We conducted an observational study to examine the effect of student and professor gender on college classroom participation and faculty-student interactions. A main effect for professor gender emerged, with more voluntary responses in female-taught classes. As the percentage of males present increased, overall voluntary responses and professor praise decreased.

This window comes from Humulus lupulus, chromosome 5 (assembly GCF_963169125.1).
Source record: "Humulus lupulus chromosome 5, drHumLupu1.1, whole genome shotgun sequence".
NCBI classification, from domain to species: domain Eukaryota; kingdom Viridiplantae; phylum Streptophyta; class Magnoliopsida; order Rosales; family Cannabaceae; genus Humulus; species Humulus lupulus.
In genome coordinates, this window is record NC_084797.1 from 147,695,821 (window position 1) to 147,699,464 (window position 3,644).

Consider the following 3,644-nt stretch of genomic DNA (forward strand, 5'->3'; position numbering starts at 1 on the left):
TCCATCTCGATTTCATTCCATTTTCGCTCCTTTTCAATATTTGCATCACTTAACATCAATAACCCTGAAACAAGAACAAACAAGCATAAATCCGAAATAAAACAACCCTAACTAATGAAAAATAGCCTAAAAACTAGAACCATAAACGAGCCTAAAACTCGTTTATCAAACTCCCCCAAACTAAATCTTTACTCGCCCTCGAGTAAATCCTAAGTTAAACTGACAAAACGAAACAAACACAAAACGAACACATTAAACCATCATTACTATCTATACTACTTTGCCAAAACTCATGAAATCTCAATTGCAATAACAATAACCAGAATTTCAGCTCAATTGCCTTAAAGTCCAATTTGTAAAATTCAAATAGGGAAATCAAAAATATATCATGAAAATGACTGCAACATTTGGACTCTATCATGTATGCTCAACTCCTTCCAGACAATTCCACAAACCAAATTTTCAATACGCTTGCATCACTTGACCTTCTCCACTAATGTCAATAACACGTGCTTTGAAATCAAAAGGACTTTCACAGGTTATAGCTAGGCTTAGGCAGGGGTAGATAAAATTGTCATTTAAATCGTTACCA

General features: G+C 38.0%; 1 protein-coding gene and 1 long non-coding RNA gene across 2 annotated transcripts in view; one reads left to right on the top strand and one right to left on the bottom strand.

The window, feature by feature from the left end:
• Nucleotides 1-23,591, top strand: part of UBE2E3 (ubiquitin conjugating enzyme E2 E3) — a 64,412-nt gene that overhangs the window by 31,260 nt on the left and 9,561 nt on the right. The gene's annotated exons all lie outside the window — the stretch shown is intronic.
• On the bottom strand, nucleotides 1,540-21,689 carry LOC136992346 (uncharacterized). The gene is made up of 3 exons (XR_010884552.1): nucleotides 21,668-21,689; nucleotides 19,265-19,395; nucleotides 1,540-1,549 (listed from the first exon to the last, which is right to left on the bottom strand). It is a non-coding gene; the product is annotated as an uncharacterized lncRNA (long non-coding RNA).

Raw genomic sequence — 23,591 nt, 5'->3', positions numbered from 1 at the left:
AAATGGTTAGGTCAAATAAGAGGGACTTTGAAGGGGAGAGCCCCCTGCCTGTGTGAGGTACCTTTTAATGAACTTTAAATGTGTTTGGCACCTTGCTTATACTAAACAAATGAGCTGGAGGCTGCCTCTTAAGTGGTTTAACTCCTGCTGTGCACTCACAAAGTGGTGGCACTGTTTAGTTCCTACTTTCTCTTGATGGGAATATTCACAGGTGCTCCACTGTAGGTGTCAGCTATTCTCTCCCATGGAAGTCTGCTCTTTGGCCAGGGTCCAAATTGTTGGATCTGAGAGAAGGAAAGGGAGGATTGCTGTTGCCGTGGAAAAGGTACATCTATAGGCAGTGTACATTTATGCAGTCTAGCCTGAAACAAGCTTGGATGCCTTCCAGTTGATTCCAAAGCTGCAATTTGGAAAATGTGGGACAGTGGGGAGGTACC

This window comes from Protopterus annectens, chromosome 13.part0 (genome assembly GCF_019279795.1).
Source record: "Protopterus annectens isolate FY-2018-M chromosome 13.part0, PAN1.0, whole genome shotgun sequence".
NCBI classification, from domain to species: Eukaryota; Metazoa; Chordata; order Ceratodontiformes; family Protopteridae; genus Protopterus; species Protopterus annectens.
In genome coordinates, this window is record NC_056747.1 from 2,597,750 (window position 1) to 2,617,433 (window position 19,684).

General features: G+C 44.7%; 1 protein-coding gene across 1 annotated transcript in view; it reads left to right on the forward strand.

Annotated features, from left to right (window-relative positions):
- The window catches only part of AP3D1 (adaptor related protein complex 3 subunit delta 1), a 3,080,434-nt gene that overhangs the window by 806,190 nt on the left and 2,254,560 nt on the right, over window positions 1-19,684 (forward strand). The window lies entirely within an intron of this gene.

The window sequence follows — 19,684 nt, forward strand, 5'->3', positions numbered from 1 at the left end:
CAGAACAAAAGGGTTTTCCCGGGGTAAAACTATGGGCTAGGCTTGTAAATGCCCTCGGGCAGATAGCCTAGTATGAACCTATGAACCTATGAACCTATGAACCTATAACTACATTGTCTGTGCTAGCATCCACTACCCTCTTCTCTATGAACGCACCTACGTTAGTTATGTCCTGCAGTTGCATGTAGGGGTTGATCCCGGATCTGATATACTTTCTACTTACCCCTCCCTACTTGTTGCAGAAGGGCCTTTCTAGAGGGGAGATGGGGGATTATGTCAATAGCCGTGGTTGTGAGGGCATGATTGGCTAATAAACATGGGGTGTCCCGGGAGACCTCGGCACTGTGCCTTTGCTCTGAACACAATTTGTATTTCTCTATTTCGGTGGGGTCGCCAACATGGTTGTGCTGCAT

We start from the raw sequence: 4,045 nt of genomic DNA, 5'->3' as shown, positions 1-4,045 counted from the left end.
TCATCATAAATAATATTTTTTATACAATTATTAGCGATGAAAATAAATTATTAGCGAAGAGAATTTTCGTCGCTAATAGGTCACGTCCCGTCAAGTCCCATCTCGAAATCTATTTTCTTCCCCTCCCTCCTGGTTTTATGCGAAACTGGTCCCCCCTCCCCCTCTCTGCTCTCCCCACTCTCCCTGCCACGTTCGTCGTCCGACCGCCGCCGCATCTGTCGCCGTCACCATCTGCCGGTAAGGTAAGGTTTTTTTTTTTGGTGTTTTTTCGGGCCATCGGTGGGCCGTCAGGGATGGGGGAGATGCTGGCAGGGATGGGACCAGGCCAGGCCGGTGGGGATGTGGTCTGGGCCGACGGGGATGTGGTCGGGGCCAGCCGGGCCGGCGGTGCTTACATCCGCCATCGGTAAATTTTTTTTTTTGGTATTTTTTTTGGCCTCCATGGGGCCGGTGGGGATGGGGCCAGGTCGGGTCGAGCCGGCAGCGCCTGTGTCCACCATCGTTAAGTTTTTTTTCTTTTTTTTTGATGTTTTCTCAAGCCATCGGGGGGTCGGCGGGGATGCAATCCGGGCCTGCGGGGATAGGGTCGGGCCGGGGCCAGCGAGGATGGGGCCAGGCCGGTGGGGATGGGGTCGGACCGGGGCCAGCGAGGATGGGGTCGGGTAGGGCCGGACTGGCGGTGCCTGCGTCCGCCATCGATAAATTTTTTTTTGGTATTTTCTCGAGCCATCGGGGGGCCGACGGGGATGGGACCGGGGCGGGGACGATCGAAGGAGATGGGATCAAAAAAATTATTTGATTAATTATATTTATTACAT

I am not so sure about their use of “gender” as a synonym for “sex,” but whatever. This article by Tatum et al. raises a number of interesting questions. Is there a difference in patterns of class participation for male and female professors in your discipline? Does the presence of more male students change this pattern? And if so, what can you do to alter the pattern? The study reports that “[f]emale professors were more likely to follow up on students’ comments, praise students’ verbal participation, and provide more corrections to students.” Should we male professors be learning something from these findings? If “[f]emale professors may have created an atmosphere in which students felt more comfortable participating because their responses were extrinsically reinforced more often by the instructor,” maybe male professors should be doing something differently.